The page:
It’s with great excitement that I announce that MUSED Magazine Online is a finalist for Best LGBT Blog 2013 for the Black Weblog Awards! MUSED is a pioneering “digital destination for lifestyle, entertainment & culture for modern black gay men. MUSED serves as a collective of experiences and issues we care about” (see About MUSED). Its mission is to raise the level of consciousness for our community and provide reliable, relevant, interactive, and engaging content for its readers. MUSED is the only weekly online magazine for black gay men.
MUSED offers such wide-ranging perspectives on issues that matter to black gay men. It’s substantive. And truly in a class by itself. I’m so grateful to have been given the opportunity to contribute to such a valuable, significant online resource. I look forward to contributing more in the future!
To cast your vote for MUSED Magazine Online, please go to: http://blackweblogawards.wufoo.com/forms/2013-final-ballot-copy/.
Congrats to the entire MUSED family on this wonderful achievement!
A 100-page “autopsy” report by the Republican National Committee (RNC) confirmed that the GOP has an outreach problem. Judging from the audience at the 2012 Republican National Convention, it was quite clear the GOP has been unable to connect with the youth and minorities for some time. Looks like this is soon going to change. Raffi Williams, son of journalist and Fox News political analyst Juan Williams, has been tapped as the Deputy Press Secretary of the RNC. He will work to create initiatives to outreach to the youth and African Americans. To learn more, read “Does the GOP Really Want Your Vote?” on MUSED.
MUSED Magazine Online is a pioneering “digital destination for lifestyle, entertainment & culture for modern black gay men. MUSED serves as a collective of experiences and issues we care about” (see About MUSED). Its mission is to raise the level of consciousness for our community and provide reliable, relevant, interactive, and engaging content for its readers. MUSED is the only weekly online magazine for black gay men.
My partner and I got up early this morning so we could get to our polling station before it opened (at 6 AM). It was very good thinking on our part considering how long the line was, even at 5:50 AM. But seeing the line of people this early was a beaming sign. It meant people were not going to be swayed in any way. They were going to let their voices be heard. The cold—even with the temperature below freezing—was no deterrent either. That’s because the cause was/is worth it.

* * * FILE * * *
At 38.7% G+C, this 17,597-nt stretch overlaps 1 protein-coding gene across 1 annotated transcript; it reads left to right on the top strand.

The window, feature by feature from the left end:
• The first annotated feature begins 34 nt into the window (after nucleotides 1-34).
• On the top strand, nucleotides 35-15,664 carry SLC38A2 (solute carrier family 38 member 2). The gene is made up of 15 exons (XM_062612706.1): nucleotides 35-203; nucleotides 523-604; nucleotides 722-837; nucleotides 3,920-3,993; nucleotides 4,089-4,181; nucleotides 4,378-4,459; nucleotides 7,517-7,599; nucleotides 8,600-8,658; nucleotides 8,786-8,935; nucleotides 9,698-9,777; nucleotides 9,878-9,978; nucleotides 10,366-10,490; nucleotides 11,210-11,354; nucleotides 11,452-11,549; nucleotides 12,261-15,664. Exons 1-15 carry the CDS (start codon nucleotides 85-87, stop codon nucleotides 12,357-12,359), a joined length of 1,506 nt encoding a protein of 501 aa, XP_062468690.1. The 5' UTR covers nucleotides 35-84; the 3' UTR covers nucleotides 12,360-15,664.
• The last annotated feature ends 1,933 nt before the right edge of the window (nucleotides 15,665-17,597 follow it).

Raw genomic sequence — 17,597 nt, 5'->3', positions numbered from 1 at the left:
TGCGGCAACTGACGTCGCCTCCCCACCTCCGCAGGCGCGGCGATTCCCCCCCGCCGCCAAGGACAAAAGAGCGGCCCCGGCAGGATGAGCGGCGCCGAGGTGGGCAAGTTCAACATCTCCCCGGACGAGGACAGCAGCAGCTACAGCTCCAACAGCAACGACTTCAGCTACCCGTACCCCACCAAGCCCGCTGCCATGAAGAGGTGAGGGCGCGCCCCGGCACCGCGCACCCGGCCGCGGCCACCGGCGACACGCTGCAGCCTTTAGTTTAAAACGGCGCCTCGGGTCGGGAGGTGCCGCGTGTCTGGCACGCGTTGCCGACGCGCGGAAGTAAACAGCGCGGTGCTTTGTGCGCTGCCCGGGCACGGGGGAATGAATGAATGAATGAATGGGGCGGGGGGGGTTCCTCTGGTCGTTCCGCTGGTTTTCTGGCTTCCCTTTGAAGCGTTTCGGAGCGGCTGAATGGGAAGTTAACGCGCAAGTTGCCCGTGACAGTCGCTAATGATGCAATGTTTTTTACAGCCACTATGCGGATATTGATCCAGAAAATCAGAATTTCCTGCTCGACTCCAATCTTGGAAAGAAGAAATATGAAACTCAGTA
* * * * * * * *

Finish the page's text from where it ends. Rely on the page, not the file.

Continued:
The cause is worth it because my ancestors fought too long and too hard for all of us to be able to vote. They knew the power of the voice and that we’d only falter if we remained silent. They recognized the importance of the collective…and that if we all had the chance to vote that we could collectively change our world for the better. My ancestors died so that we could we could be free and live in a world where equality and justice reign supreme. Therefore I don’t take any of it vain.
I also don’t take it lightly the (ongoing) issue of voter suppression and oppression throughout this country. There’s too much at stake for any of us to be cast aside or denied our right to exercise our political voice. And after being in a long line of voters today and seeing the long lines of people voting early in days prior, I know that this right—this precious right—is something we all (should) hold dear. As someone said exiting the polling station this morning, “You’ve got to show up in order to show out.” And I’m so pleased, so happy, so grateful that people across this country have/are doing just that.
Never think that you don’t matter or that you don’t count. Because you do. If you feel you aren’t being represented well or at all, you have the right to voice your concerns and act accordingly. If we fail to act or we don’t exercise our rights, then we’re giving in. We’re signing off and are just as accountable as the parties in office. Or as many will say—if we don’t vote, we don’t have a voice. Remember, you and your voice are worth more than they’ll ever admit. Why else do you think they up the ante on tactics to scare us away from the polls (especially during Presidential Elections)?
I don’t care what scare tactics they use. I wouldn’t care if it was subzero or 100+ degrees outside this morning. If I had to stand in line all day today to vote, I would do it. I recognize the power of my voice and power of my vote. And I’m glad to see that so many of my fellow Americans do too.
Day 98: I’m Voting for Progress – Obama Biden 2012
Day 96: Michelle Obama at the DNC 2012
Desperation (from Prevail)
I want to vote and work for a way of life
that honors the feminine;
a way that acknowledges
the theft of the wisdom
female and dark Mother leadership
might have provided our spaceship
I am not thinking
of a talking head
kind of gal:
happy to be mixing
with the baddest
on the planet
her eyes a slit
her mouth a zipper.
No, I am speaking of true
Where women rise
to take their place
at the helm
of earth’s frail and failing ship…
~ Alice Walker, “Democratic Womanism,” 2012
During an interview with Amy Goodman on Democracy Now, writer and activist Alice Walker recited her poem “Democratic Womanism,” written in honor of the late Kenyan Nobel Peace Prize laureate Wangari Maathai.” In this poem, she challenges us to rethink the current practices of our leadership and to question the effectiveness of a political system that has only let its people down, and has led to the further destruction of life and the well-being of the planet. “Democratic Womanism” encourages us to look towards the wisdom of women, as they have have so expertly led, managed, and taken care of all aspects life and the planet. By doing so, we ultimately have a chance to change the course of life and our world.
What does Walker’s “Democratic Womanism” mean to you? What is its relevance in relation to the 2012 election?